Volunteers needed for front desk duties at museums
Last week we told you everything you could ever want to know about membership in Douglas County Historical Society and our two museums.
Hopefully we got you hooked, because this week we want to talk to you about volunteering at one or both of those museums.
There are a lot of jobs open to volunteers, but perhaps the most important is working our front desks.
The volunteer at the front desk is the first person our visitors meet. That volunteer sets the tone for the visitor’s entire stay.
Are you someone who likes greeting the public and likes meeting new people? If you are, call 782-2555 to volunteer for front desk duty.
You can volunteer once a week, once or twice a month or as a substitute on stand-by.
You can volunteer at the Carson Valley Museum & Cultural Center in Gardnerville or at the Courthouse Museum in Genoa or both.
In the continuing saga of the Carson Valley Days pins, we have received numerous calls and now have a complete set of pins 1978-2014.
We are still missing 1973-1975, and 1977. We have learned that 1973 was the first year for the pins.
Thank you to all who have called to donate pins to complete our collection. If you would be willing to donate those missing from the 1970s, we would be thrilled to have them.
Call Gail at 782-2555 for more information.
On Aug. 22, the Nevada Museum of Art will open an exhibit which will include our Dat-So-La-Lee basket. Many of you may not have known that DCHS has a basket woven by Dat-So-La-Lee. Louisa Keyser, or Dat So La Lee (ca. 1844/55 – Dec. 6, 1925) was a celebrated Native American basket weaver.
A member of the Washoe people in northwestern Nevada, her basketry came to national prominence during the arts and crafts movement and the “basket craze” of the early 20th Century. This exhibit should run for a while so we can plan to go to Carson to see it.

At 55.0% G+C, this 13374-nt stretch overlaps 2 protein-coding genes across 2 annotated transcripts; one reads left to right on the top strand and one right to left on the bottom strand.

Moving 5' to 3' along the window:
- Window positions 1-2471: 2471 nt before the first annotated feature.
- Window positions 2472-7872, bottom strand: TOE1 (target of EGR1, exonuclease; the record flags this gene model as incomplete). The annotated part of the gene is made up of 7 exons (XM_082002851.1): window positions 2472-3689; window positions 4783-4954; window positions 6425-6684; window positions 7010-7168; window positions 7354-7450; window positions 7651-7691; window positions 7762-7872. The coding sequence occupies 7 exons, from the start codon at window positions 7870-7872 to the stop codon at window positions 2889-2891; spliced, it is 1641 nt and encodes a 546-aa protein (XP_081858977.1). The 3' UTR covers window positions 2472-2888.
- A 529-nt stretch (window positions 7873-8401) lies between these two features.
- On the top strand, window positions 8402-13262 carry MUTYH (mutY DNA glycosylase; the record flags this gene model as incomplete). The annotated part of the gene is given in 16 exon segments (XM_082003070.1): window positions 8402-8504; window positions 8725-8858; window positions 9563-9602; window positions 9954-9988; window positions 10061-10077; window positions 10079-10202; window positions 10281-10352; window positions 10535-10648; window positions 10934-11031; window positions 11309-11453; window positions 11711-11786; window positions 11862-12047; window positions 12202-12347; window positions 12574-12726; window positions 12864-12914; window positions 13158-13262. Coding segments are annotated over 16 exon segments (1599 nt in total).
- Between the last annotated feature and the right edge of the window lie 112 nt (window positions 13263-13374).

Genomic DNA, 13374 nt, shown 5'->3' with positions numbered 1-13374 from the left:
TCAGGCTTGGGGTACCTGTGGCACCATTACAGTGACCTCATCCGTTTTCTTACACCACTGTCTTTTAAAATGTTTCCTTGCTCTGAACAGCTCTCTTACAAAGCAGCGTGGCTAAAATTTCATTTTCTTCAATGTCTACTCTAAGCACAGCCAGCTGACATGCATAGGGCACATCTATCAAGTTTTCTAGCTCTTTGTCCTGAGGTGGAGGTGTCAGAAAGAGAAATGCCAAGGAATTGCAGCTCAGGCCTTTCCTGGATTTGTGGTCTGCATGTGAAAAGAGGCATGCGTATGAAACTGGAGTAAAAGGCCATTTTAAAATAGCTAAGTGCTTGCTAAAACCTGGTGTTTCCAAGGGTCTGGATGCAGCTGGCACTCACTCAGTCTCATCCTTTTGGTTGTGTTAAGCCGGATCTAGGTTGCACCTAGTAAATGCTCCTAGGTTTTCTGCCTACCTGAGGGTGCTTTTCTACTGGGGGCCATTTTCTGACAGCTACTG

Also coming up are the August and September Second Thursday lecture series. August features “A Chronological Look at the Black Community in Northern Nevada,” on Aug. 13, at 7 p.m.
Helen Townsell-Parker discusses the history of the black community in Nevada.
The September Lecture features “The Gold Discovery at Aurora that Opened the Way to Settlement of Nevada Territory,” on Sept. 10, at 7 p.m.
Robert Stewart will speak on the gold discovery at Aurora that opened the way to settlement of Nevada Territory. Museum doors open at 6 p.m. for all lectures. Admission is $3 per person, free for DCHS members.
Don’t miss our Sept. 13, Centennial Open House and all-class reunion celebrating the 100th year of the old high school building designed by famed architect Frederic deLongchamps.
Festivities begin at 1 p.m. with a reception including an open microphone for graduates to share their memories of the time spent at the school. At 3 p.m. we will take a group photo on the front steps of all graduates in attendance. Beverages and light refreshments will be served.
All monies donated to DCHS are 100 percent tax deductible and go to keep our doors open. The Douglas County Historical Society subsists primarily on donations, a small annual appropriation from Douglas County, and occasional grants from public and private sources. We are here solely to preserve the history of Douglas County from the Valley to the Lakes and to make sure you have the opportunity to enjoy it. If you have any questions about anything mentioned here, please call the Douglas County Historical Society at 782-2555 or visit our website at http://www.historicnv.org.
Contact Ellen Caywood by email at firstname.lastname@example.org.